林德宜《谁是下一任首相？》原文：Who Will Be PM After GE15
In an earlier article I had identified moral outrage as being the gamechanger in the coming election. When analysing the key factors that are likely to influence the voter in the polling booth, one can approach it from different angles. Among possible factors are those that relate to the state of the economy and government. Hence the ensuing sense of concern over rising prices and inflation, corruption and other abuses; perception of neglect, feelings
of deprivation or marginalisation all play a role in voter choice.
Opinions of what the competing parties stand for in their policies and are likely to accomplish are, of course, also important. This is why much time and effort are given by parties to election manifestos and publicising the superiority of their policies over that of rival parties.
But perhaps the important consideration that influences voters – more than election manifestos and policy promises – besides moral outrage is the judgement on the personality and associated pull power of the top leaders.
In GE 15 voters will be evaluating the leadership of the 4 competing coalitions – Anwar Ibrahim and Rafizi from PKR/PH; Zahid Hamidi, Najib Razak and Ismail Sabri from UMNO;Muhyiddin Yassin and Hadi Awang from Bersatu/PNG; and Dr Mahathir from Pejuang/GTA.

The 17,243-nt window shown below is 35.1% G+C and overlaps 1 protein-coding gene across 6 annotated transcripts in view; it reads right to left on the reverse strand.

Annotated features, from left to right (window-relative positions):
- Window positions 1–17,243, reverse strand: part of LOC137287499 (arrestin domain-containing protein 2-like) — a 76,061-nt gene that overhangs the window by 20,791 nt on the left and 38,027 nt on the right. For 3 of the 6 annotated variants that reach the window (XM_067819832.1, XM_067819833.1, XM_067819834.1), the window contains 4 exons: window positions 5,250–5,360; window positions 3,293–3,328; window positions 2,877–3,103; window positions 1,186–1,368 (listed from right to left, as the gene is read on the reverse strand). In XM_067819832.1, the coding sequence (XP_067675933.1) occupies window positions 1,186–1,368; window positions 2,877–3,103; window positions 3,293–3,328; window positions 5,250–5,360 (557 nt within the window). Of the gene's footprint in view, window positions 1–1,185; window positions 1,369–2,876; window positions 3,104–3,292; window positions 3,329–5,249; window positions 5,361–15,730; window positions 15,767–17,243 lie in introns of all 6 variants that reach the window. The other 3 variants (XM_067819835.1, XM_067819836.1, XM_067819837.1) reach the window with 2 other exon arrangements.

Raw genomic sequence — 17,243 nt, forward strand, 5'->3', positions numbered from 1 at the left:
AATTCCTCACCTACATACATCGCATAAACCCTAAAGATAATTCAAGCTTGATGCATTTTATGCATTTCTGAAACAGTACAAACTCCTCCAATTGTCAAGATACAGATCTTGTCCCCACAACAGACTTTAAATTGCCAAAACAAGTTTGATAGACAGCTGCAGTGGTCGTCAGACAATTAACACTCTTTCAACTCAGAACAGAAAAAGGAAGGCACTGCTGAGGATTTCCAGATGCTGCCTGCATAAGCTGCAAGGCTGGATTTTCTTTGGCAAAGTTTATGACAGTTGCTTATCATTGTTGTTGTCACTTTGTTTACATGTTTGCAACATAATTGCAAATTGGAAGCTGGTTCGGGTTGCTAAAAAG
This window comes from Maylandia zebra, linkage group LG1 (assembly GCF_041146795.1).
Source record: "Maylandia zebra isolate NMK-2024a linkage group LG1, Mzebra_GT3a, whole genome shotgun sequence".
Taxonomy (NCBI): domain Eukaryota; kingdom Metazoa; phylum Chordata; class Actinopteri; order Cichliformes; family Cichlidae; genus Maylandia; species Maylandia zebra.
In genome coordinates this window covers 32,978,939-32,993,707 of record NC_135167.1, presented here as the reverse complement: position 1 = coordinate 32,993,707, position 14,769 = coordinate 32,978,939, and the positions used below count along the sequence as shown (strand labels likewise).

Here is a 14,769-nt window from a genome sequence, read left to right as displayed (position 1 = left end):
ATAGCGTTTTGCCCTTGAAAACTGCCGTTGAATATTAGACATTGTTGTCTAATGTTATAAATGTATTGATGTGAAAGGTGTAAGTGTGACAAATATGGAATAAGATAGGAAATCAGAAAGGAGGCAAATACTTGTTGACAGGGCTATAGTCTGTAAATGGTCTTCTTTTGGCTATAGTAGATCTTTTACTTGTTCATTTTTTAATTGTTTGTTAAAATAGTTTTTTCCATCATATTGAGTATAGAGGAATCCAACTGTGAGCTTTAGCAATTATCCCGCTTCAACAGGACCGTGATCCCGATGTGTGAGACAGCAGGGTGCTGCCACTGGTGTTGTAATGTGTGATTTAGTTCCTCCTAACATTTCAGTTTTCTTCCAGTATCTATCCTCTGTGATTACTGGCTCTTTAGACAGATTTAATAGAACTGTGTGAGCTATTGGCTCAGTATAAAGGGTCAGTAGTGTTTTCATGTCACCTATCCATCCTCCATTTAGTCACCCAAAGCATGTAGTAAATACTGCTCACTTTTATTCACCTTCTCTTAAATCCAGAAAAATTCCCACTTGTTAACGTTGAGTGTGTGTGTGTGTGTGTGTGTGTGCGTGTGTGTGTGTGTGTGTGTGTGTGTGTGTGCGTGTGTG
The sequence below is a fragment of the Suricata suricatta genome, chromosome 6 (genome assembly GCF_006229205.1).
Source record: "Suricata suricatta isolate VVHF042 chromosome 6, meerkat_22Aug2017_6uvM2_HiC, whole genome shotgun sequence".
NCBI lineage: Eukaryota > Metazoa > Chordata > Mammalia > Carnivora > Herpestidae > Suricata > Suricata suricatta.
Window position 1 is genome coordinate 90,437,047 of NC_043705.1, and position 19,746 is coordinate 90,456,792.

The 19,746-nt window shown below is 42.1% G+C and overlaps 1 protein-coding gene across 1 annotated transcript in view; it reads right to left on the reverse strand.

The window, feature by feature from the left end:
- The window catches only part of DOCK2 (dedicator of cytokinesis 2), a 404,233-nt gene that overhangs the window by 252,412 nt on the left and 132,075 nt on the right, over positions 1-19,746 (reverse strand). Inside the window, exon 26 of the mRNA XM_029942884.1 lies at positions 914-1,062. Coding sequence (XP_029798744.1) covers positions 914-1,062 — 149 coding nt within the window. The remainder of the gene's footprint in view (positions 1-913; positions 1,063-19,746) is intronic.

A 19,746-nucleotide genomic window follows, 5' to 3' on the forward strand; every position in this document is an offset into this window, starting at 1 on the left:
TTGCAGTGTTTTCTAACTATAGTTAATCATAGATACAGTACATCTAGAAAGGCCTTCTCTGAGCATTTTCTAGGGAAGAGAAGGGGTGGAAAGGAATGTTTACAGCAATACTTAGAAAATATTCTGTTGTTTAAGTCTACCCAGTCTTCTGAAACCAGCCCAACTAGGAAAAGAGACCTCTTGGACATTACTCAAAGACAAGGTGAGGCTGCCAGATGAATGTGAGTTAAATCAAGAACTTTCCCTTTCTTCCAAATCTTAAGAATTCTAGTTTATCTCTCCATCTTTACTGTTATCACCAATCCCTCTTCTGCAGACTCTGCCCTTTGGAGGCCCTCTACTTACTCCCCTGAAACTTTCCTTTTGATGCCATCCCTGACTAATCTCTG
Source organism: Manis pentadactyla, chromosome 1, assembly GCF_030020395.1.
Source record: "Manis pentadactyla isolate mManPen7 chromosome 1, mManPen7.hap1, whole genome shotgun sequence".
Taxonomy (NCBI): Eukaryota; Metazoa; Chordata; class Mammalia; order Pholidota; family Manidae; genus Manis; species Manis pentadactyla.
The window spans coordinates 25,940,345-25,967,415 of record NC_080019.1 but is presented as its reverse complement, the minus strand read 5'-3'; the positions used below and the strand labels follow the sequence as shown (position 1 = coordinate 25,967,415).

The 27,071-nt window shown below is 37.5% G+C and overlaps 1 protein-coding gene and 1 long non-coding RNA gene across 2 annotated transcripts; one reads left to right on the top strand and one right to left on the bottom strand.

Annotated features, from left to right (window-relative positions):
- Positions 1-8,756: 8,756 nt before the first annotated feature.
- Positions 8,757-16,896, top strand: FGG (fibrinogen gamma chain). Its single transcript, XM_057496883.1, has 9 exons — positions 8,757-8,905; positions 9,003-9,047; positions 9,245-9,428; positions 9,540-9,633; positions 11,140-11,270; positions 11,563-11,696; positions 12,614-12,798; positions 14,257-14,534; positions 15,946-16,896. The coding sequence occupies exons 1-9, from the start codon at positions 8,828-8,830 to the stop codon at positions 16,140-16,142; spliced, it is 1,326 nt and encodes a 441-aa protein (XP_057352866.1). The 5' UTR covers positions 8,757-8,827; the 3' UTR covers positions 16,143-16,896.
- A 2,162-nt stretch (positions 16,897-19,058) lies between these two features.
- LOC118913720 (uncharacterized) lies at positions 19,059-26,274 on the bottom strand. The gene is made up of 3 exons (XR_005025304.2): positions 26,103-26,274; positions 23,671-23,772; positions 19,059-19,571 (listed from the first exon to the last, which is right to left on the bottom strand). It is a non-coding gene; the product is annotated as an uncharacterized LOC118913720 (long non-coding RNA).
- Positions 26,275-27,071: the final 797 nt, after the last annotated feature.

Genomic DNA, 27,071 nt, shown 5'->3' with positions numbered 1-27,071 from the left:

Pull power relates to the political leader’s personality, image and sense of confidence and respect that is given out. This perception of personality and image has been acknowledged to have a large influence in the determination of voter preference in other countries including in advanced democracies. It may also apply to the latest election in Malaysia.
The unanimous opinion of commentators is that among the prominent Malay leaders battling for the top position in the country, Dr. Mahathir is a spent force. He had been regarded earlier by some analysts as playing an important role in the election tsunami of 2018 which swept Pakatan to power. In this election there is growing evidence that his fall in status -described as “from hero to zero” arising from his role in the Sheraton move and aftermath
that brought down the Pakatan government – will be confirmed beyond doubt if he loses his Langkawi seat.
Zahid UMNO’s Negative Game Changer
Not many years ago when Zahid was the newly appointed Deputy Prime Minister, a well regarded columnist had described him in the following way”
“ The UMNO crowd sees him as a people’s politician, someone who is completely without
airs and whom the common folk relate to. His handshakes are firm, he looks people in the eye and he does not hesitate to give friends and long-time associates’ man hugs”.
No longer now.
Some observers now see Zahid, UMNO’s President as a game changer – but in the negative sense – for UMNO and BN. Increasingly on the defensive from his corruption and financial scandal cases, he is now seen as a liability who is responsible for the internal party divisions which has led to prominent leaders not fielded in the coming election speaking out and smearing his leadership.